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Today's Stichomancy for Stephen Hawking

The first excerpt represents the past or something you must release, and is drawn from The Land that Time Forgot by Edgar Rice Burroughs:

separated eras, fusing some and leaving others untouched.

We ran along beside them for a matter of ten miles, arriving off a broad cleft which led into what appeared to be another lake. As we were in search of pure water, we did not wish to overlook any portion of the coast, and so after sounding and finding that we had ample depth, I ran the U-33 between head-lands into as pretty a landlocked harbor as sailormen could care to see, with good water right up to within a few yards of the shore. As we cruised slowly along, two of the boches again saw what they believed to be a man, or manlike creature, watching us from a fringe of trees a hundred yards inland, and shortly after we


The Land that Time Forgot
The second excerpt represents the present or the deciding factor of the moment, and is drawn from Herbert West: Reanimator by H. P. Lovecraft:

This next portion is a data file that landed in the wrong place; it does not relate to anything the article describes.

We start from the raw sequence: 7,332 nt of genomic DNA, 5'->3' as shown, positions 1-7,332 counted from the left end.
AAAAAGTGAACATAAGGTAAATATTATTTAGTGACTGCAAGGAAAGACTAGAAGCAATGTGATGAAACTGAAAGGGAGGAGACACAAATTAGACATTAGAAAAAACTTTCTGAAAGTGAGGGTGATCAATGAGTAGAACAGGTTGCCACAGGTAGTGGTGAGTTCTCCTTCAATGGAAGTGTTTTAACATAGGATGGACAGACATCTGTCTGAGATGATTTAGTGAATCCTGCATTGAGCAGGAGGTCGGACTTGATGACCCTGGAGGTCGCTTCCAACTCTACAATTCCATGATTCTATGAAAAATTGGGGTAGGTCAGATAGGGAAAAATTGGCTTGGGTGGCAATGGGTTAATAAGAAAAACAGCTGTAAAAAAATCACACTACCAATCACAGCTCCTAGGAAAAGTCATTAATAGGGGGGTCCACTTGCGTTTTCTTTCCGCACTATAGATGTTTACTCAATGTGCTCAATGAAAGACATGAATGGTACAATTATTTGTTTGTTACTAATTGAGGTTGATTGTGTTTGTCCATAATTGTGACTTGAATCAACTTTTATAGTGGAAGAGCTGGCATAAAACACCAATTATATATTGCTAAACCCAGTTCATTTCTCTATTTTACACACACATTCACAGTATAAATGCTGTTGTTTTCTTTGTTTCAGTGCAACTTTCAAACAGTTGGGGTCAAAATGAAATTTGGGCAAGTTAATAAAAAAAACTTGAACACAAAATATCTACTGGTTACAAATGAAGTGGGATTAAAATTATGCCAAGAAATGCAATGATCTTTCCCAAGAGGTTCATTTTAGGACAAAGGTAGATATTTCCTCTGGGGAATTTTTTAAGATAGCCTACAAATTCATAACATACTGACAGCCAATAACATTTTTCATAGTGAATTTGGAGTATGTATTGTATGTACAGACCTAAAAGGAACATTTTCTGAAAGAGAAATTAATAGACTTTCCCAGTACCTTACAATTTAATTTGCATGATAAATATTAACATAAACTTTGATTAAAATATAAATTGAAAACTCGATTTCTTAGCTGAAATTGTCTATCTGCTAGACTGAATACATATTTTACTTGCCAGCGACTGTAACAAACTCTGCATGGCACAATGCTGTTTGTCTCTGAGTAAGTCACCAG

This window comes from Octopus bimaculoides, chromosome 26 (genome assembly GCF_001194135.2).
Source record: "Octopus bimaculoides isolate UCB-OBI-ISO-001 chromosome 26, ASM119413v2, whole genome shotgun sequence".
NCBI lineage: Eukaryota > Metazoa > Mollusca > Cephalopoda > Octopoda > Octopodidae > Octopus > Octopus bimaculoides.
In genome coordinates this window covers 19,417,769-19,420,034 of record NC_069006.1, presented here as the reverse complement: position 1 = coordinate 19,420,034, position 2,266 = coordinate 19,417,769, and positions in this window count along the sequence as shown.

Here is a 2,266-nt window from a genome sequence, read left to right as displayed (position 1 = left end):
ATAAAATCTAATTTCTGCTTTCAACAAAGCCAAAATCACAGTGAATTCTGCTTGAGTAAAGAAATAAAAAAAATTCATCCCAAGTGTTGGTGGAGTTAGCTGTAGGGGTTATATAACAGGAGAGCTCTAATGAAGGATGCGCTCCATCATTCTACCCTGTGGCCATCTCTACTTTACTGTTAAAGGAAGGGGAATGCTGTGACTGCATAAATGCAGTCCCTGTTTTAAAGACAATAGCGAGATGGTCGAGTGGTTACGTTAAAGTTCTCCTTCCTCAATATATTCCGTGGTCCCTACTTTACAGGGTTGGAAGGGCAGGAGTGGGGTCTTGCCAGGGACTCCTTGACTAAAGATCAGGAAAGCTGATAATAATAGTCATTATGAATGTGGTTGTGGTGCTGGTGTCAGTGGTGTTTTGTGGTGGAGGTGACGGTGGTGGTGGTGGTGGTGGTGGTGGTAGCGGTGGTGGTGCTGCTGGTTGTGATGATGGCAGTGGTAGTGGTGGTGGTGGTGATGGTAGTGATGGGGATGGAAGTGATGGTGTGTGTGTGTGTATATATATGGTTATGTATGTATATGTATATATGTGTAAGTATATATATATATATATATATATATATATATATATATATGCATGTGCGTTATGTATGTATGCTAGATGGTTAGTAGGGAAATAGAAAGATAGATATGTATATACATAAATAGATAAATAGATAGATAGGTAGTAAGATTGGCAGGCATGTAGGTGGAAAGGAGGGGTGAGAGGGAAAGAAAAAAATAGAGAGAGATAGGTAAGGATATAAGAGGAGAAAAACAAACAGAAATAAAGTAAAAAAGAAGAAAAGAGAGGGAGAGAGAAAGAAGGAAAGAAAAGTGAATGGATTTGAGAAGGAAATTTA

easy to find a good opening for two doctors in company, but finally the influence of the university secured us a practice in Bolton -- a factory town near Arkham, the seat of the college. The Bolton Worsted Mills are the largest in the Miskatonic Valley, and their polyglot employees are never popular as patients with the local physicians. We chose our house with the greatest care, seizing at last on a rather run-down cottage near the end of Pond Street; five numbers from the closest neighbour, and separated from the local potter’s field by only a stretch of meadow land, bisected by a narrow neck of the rather dense forest which lies to the north. The distance was greater than we wished, but we could get


Herbert West: Reanimator
The third excerpt represents the future or something you must embrace, and is drawn from Eighteenth Brumaire of Louis Bonaparte by Karl Marx:

Deputies in its camp; the Army had, by the election of three under-officers, made a confession of democratic faith; and the leader of the Mountain, Ledru-Rollin had in contrast to all the representatives of the party of Order, been raised to the rank of the "parliamentary nobility" by five Departments, who combined their suffrages upon him. Accordingly, in view of the inevitable collisions of the royalists among themselves, on the one hand, and of the whole party of Order with Bonaparte, on the other, the Mountain seemed on May 29,1849, to have before it all the elements of success. A fortnight later, it had lost everything, its honor included.

Before we follow this parliamentary history any further, a few